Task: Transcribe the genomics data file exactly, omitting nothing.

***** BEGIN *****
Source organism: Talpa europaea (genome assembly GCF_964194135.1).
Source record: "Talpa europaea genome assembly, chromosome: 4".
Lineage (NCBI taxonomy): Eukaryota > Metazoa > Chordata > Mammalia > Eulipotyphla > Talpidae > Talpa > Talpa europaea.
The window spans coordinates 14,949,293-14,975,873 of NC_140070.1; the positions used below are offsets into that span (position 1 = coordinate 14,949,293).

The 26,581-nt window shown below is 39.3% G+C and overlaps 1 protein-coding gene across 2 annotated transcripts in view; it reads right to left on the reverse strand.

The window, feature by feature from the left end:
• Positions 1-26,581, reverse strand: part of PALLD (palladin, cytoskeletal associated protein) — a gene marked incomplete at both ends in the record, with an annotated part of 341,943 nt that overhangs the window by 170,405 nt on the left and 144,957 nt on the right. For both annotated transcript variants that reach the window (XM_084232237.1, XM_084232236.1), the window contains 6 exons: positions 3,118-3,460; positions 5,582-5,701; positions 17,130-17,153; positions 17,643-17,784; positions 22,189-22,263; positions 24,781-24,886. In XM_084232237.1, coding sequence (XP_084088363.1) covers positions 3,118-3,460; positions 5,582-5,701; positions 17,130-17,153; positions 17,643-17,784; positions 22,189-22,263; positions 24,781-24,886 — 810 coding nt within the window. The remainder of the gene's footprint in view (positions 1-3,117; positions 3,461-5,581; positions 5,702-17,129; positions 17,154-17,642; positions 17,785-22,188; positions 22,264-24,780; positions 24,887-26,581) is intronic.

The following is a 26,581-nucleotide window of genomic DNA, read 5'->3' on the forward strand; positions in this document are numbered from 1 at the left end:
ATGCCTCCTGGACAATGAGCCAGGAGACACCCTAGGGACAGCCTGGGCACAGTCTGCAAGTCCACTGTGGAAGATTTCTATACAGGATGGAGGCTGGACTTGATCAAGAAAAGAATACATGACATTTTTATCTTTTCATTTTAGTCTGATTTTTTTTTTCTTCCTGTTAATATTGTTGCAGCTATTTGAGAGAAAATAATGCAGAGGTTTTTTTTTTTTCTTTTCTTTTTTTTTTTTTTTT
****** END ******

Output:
Source organism: Talpa europaea (genome assembly GCF_964194135.1).
Source record: "Talpa europaea genome assembly, chromosome: 4".
Lineage (NCBI taxonomy): Eukaryota > Metazoa > Chordata > Mammalia > Eulipotyphla > Talpidae > Talpa > Talpa europaea.
The window spans coordinates 14,949,293-14,975,873 of NC_140070.1; the positions used below are offsets into that span (position 1 = coordinate 14,949,293).

The 26,581-nt window shown below is 39.3% G+C and overlaps 1 protein-coding gene across 2 annotated transcripts in view; it reads right to left on the reverse strand.

The window, feature by feature from the left end:
• Positions 1-26,581, reverse strand: part of PALLD (palladin, cytoskeletal associated protein) — a gene marked incomplete at both ends in the record, with an annotated part of 341,943 nt that overhangs the window by 170,405 nt on the left and 144,957 nt on the right. For both annotated transcript variants that reach the window (XM_084232237.1, XM_084232236.1), the window contains 6 exons: positions 3,118-3,460; positions 5,582-5,701; positions 17,130-17,153; positions 17,643-17,784; positions 22,189-22,263; positions 24,781-24,886. In XM_084232237.1, coding sequence (XP_084088363.1) covers positions 3,118-3,460; positions 5,582-5,701; positions 17,130-17,153; positions 17,643-17,784; positions 22,189-22,263; positions 24,781-24,886 — 810 coding nt within the window. The remainder of the gene's footprint in view (positions 1-3,117; positions 3,461-5,581; positions 5,702-17,129; positions 17,154-17,642; positions 17,785-22,188; positions 22,264-24,780; positions 24,887-26,581) is intronic.

The following is a 26,581-nucleotide window of genomic DNA, read 5'->3' on the forward strand; positions in this document are numbered from 1 at the left end:
ATGCCTCCTGGACAATGAGCCAGGAGACACCCTAGGGACAGCCTGGGCACAGTCTGCAAGTCCACTGTGGAAGATTTCTATACAGGATGGAGGCTGGACTTGATCAAGAAAAGAATACATGACATTTTTATCTTTTCATTTTAGTCTGATTTTTTTTTTCTTCCTGTTAATATTGTTGCAGCTATTTGAGAGAAAATAATGCAGAGGTTTTTTTTTTTTCTTTTCTTTTTTTTTTTTTTTT